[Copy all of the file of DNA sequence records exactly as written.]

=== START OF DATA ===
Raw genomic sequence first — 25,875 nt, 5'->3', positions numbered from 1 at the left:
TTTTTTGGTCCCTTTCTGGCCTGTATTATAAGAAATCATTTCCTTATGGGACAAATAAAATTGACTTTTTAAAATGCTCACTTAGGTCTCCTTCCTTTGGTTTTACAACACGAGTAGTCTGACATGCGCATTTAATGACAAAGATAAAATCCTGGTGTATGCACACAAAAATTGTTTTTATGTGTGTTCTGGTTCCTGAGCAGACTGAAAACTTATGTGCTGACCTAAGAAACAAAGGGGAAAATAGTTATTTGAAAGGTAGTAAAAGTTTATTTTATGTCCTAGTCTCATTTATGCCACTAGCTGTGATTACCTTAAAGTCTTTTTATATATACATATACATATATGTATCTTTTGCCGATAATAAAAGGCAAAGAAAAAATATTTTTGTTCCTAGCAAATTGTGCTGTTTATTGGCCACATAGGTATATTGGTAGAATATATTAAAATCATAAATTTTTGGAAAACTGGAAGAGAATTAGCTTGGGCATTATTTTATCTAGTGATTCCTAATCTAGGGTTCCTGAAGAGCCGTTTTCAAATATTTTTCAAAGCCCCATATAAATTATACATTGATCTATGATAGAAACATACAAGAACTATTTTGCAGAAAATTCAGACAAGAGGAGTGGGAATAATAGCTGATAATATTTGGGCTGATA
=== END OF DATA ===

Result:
Raw genomic sequence first — 25,875 nt, 5'->3', positions numbered from 1 at the left:
TTTTTTGGTCCCTTTCTGGCCTGTATTATAAGAAATCATTTCCTTATGGGACAAATAAAATTGACTTTTTAAAATGCTCACTTAGGTCTCCTTCCTTTGGTTTTACAACACGAGTAGTCTGACATGCGCATTTAATGACAAAGATAAAATCCTGGTGTATGCACACAAAAATTGTTTTTATGTGTGTTCTGGTTCCTGAGCAGACTGAAAACTTATGTGCTGACCTAAGAAACAAAGGGGAAAATAGTTATTTGAAAGGTAGTAAAAGTTTATTTTATGTCCTAGTCTCATTTATGCCACTAGCTGTGATTACCTTAAAGTCTTTTTATATATACATATACATATATGTATCTTTTGCCGATAATAAAAGGCAAAGAAAAAATATTTTTGTTCCTAGCAAATTGTGCTGTTTATTGGCCACATAGGTATATTGGTAGAATATATTAAAATCATAAATTTTTGGAAAACTGGAAGAGAATTAGCTTGGGCATTATTTTATCTAGTGATTCCTAATCTAGGGTTCCTGAAGAGCCGTTTTCAAATATTTTTCAAAGCCCCATATAAATTATACATTGATCTATGATAGAAACATACAAGAACTATTTTGCAGAAAATTCAGACAAGAGGAGTGGGAATAATAGCTGATAATATTTGGGCTGATA